I too am interested in seeing how the 100-300 II performs in a real-world test. Everybody always likes to shit on this lens, but I think that most of the people are just bandwagoning on-top of what others have said. I have the lens, along with a top-of-the-line m43 body with the latest FW, so we'll be able to see how the lens really performs.

I just hope it's not freezing-ass cold that day...

There's differences in the 100-300 II (which is closer to a 150-600 or 200-500 in placement) vs a mid level tele-prime. It'd be a better thing to look at if Olympus made some kind of prime that sat between the spot of the 40-150 f/2.8 and 300mm f/4. It'd be even a better comparison if Ian shot the 100-300 II on the G9, which is fully capable of pushing that lens due to it being mounted on a Panasonic body and having all the optimizations (Both for the lens and the body) for Panasonic usage.
Yes, the 150-600/200-500 would be a more realistic comparison to the 100-300 II (although both of the former lenses provide FAR more than 600mm eqv. of reach on a D500). When deciding what telephoto lens I was going to get for my D500, I was pretty close to buying a 200-500, but ended up getting a crazy deal on a 300/2.8 VR and couldn't pass it up, so that's what I have to shoot with (along with a 70-200 f/2.8 VR II). Also, the 300/2.8 is no mid-level tele-prime. It's right up there with Nikon exotics like the 200/2, 400/2.8, 500/4, etc. The mid-level equivalent would be either of the 300/4 lenses.

I do with that Olympus would come out with something like a 100-250 f/4 PRO (kind of like the old 90-250 2.8 SHG, but a stop slower). That, paired with the 12-100 PRO would be a fantastic combo (provided it's tack sharp wide open like the 12-100 is). But such a lens does not exist, and the 100-300 II is a good compromise between reach and speed (what other lenses are out there that are 200-600 and f/4-5.6 ?). As for shooting it on a G9, I've spoken with one of the forum members here about borrowing a G9 and 40-150 PRO for one of the races later this summer, to compare it against the E-M1 II (now with FW 2.0) as well as the D500. Hopefully those plans come to fruition, as I'm interested to see the results, but not interested enough to plunk down ~$200 of my own money on a rental for a weekend to see.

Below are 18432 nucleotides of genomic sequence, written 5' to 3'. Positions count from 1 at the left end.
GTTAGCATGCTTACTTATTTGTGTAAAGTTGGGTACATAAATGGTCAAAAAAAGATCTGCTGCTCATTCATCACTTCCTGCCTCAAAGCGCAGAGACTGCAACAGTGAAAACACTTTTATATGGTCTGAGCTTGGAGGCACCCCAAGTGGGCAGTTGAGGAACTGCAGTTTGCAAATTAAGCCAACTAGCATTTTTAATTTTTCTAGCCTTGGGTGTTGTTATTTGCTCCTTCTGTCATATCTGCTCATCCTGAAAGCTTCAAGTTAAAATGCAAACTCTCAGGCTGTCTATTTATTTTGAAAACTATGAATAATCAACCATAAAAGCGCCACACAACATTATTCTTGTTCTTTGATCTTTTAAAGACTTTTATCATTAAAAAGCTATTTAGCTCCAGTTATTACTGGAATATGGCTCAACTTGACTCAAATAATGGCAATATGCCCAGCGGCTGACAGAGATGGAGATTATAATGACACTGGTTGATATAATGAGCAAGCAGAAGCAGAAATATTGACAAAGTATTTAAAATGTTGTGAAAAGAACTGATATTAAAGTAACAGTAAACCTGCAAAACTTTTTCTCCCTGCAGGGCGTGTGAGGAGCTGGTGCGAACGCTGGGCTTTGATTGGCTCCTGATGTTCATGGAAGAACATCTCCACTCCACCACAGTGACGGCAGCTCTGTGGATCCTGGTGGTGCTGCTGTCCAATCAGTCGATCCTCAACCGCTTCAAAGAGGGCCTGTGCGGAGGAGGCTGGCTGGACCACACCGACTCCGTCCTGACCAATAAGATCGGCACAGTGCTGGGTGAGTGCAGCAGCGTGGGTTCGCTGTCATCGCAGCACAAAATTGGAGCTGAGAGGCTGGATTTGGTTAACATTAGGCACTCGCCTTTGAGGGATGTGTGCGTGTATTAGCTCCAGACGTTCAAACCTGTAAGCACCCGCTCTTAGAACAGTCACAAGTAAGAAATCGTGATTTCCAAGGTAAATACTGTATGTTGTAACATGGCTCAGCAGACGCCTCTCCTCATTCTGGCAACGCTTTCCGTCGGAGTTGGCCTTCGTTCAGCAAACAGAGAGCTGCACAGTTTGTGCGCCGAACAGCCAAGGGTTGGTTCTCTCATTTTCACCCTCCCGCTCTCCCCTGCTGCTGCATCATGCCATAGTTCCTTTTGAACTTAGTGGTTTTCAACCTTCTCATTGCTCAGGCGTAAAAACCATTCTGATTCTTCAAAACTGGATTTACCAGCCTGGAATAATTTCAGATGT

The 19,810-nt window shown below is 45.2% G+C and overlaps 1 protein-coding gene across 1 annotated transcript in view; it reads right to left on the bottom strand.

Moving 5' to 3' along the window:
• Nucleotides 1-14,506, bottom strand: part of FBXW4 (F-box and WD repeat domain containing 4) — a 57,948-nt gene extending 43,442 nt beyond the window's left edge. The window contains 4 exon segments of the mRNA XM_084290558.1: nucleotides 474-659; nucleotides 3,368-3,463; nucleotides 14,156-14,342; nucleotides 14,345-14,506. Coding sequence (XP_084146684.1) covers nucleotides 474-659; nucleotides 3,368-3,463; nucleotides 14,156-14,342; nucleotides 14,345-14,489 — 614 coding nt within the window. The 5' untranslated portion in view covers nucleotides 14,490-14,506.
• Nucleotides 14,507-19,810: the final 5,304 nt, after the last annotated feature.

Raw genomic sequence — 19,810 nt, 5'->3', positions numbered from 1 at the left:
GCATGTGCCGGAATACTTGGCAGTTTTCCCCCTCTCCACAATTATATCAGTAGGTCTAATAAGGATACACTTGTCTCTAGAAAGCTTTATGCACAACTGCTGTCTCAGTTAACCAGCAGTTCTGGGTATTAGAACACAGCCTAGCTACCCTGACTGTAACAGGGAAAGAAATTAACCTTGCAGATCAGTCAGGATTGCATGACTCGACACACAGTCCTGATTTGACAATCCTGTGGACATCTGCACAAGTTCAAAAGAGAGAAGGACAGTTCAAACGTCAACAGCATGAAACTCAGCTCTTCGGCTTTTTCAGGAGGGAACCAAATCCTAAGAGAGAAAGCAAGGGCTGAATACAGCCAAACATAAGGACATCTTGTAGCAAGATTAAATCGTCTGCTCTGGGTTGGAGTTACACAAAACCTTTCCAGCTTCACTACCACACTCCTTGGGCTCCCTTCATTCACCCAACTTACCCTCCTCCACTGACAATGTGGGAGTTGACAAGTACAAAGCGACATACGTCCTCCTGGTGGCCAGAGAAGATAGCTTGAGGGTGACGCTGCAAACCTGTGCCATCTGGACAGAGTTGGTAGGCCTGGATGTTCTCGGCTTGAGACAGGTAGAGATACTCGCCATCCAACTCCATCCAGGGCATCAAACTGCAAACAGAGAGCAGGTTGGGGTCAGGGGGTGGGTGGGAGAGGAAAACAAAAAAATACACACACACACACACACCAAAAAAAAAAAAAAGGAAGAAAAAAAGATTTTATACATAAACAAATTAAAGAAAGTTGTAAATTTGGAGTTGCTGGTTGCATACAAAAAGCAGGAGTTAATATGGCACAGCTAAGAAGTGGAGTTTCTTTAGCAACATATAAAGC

paul macro

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I am renting a 200mm f2.8 pl for 6 days under £100 in fact hire camera for a limited time where giving 3 days free for hire over easter the expensive part is the deposit ill give you results if you want trying on em1.2 and g9 sorry no nikon d500 to compare against
 

ijm5012

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I am renting a 200mm f2.8 pl for 6 days under £100 in fact hire camera for a limited time where giving 3 days free for hire over easter the expensive part is the deposit ill give you results if you want trying on em1.2 and g9 sorry no nikon d500 to compare against
Thanks Paul. It will be nice to see the results between these two cameras. Make sure to update your E-M1 II to 2.1, I think there were further improvements made for the PL 200/2.8.

What subjects are you going to be shooting?
 

Bengeo

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+2 for the oly 12-100 and +3 for the pany 100-400. Both back focused a bit and this seems to address the issue at least as far as my shooting is concerned.
I'm confused now. Normally you use minus settings to correct back focus. My 300/4 + converter was front focusing and I added +5 to correct this. By front focus I mean it was focusing a few inches in front of the intended target.
 
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I'm confused now. Normally you use minus settings to correct back focus. My 300/4 + converter was front focusing and I added +5 to correct this. By front focus I mean it was focusing a few inches in front of the intended target.
For me the camera has been focusing behind the intended target (for example on the hind legs of the dog when the target was on the head) and in the calibration process the focus was on #2 behind the zero on the diagonal rule, by adding +2 the camera showed 0 in focus. It seemed counter-intuitive to me but i just left it like that because I got the desired effect. I can rerun the process and see if i goofed something up.

Also confused
Luke